Anglers await annual trout release

DNREC biological aide Sam Johnson releases a net full of trout into Tidbury Pond on Thursday. (Delaware State News/Marc Clery)

DOVER — Continuing their journey toward someone’s skillet, over 800 rainbow trout were dumped into Kent and Sussex County ponds Thursday.

DNREC’s Mike Stangl described the mostly three-quarter pounders as “very popular table fare” attracting out-of-state anglers looking to pull them from the water.

Coming from Pennsylvania, a Zion Grove Fish Hatchery truck arrived with about 625 pounds to be evenly deposited into the Kent and Sussex county waterspots. The $5,000 program is funded through Trout Stamp sales and federal Sportfish Restoration Funds. Mr. Stangl said no taxpayer dollars are involved.

The 26-year tradition debuts from 7 a.m. to 30 minutes past dusk Saturday in Dover’s Tidbury Pond and Greenwood’s Newton Pond and continues until all the trout are pulled out. Fishing continues daily from a half hour before dawn to a half hour after dusk.

The freshwater fish will be stressed once temperatures consistently reach the upper 70-degree range, but they never live that long.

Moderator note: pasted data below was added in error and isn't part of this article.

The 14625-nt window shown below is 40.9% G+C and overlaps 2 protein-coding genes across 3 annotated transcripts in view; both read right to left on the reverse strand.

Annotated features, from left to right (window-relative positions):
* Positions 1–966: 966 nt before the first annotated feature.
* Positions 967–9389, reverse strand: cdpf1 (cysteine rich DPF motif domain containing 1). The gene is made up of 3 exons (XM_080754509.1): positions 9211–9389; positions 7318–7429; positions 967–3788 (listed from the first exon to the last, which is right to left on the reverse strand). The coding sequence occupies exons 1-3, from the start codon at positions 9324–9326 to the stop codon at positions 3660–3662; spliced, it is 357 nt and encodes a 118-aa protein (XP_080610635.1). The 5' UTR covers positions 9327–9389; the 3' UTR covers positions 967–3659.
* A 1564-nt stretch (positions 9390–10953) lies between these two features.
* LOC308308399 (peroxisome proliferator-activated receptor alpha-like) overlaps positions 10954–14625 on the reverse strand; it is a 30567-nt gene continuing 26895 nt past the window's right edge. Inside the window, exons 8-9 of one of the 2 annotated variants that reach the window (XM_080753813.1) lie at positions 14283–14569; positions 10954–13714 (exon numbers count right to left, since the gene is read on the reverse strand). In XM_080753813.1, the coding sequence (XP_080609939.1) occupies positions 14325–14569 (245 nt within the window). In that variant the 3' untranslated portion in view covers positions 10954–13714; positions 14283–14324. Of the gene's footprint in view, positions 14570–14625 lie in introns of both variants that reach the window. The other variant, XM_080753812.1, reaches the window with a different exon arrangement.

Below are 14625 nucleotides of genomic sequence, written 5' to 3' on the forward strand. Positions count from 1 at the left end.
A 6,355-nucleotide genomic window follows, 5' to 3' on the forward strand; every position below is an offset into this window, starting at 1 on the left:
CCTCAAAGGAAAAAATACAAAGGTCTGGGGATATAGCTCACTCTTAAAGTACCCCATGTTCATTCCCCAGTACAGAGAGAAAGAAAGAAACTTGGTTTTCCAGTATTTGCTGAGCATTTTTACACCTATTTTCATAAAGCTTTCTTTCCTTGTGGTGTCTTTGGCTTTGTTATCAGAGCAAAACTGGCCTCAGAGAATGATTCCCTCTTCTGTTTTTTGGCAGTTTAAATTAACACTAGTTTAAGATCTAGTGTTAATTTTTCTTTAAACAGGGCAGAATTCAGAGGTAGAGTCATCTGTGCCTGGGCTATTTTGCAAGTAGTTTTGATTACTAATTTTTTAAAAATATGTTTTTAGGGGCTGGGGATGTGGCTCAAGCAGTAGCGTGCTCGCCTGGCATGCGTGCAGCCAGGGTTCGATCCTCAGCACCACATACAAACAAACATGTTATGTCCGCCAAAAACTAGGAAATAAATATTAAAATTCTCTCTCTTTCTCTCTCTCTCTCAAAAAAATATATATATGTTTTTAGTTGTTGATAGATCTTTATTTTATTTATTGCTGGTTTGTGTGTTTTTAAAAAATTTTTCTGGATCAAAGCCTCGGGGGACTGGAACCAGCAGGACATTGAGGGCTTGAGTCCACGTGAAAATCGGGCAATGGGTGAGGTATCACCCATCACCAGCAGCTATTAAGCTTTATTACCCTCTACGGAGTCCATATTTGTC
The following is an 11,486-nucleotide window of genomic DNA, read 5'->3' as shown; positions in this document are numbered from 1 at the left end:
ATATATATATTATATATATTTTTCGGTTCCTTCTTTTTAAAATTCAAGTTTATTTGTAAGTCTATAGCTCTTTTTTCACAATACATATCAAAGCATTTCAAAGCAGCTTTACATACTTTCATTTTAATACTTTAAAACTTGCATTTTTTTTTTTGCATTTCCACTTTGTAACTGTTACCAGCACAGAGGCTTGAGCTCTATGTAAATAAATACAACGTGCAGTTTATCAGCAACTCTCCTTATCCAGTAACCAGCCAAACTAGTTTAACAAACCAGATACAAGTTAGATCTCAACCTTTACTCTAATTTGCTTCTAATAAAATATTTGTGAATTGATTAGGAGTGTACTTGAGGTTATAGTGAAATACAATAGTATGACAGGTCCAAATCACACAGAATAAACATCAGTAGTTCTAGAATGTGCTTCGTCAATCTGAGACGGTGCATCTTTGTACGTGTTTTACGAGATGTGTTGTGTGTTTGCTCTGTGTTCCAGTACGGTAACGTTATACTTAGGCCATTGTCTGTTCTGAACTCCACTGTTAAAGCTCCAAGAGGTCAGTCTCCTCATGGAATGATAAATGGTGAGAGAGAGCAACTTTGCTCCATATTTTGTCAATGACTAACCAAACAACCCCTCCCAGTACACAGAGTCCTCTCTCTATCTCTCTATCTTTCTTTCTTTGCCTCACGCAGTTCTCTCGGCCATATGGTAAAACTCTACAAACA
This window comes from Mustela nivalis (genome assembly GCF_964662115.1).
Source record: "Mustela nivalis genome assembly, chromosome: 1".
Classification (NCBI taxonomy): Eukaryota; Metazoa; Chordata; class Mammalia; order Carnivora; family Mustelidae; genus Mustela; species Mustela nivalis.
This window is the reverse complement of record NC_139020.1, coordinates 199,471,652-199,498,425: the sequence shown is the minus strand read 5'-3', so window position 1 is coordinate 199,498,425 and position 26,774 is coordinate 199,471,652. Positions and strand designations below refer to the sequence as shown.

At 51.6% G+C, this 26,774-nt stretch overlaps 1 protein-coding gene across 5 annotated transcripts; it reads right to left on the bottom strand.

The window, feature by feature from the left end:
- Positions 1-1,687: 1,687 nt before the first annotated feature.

“We’ve never seen any evidence of fish kill,” Mr. Stangl said.

Anglers — some carrying lanterns to see — are expected to find spots on the bank as early as 4 a.m. While Newton Pond covers 20 acres, Tidbury is far smaller and may require an earlier arrival.

“Tidbury can get very crowded,” Mr. Stangl said.

Thanks to the growing amount of hooks and bait dropping into the water, the trout are on borrowed time.

Trout are put into a net before being released into Tidbury Pond on Thursday. (Delaware State News/Marc Clery)

“When it first started in 1993 a survey was conducted to how many folks took part,” Mr. Stangl said. “I don’t remember the numbers then but do know it’s grown in popularity since then.”

DNREC Fish and Wildlife Police will be ever present to assure no enthusiastic anglers land more than six trout per day, or levy penalties if they do.

“Officers will be there on opening day and the days after that as well,” said Mr. Stangl, a program manager for freshwater and anadromous species.

While the majority of the trout stretched 12 to 13 inches, some trophy size 14-inchers-plus weighing two pounds or more were also included.

“They’re a good fighting fish,” Mr. Stangl said.

Mr. Stangl cited the willingness of Kent County Levy Court to work with the program as why Tidbury became a regular site. After initially moving the Sussex location around, DNREC settled on a stand pit converted into Newton Pond.

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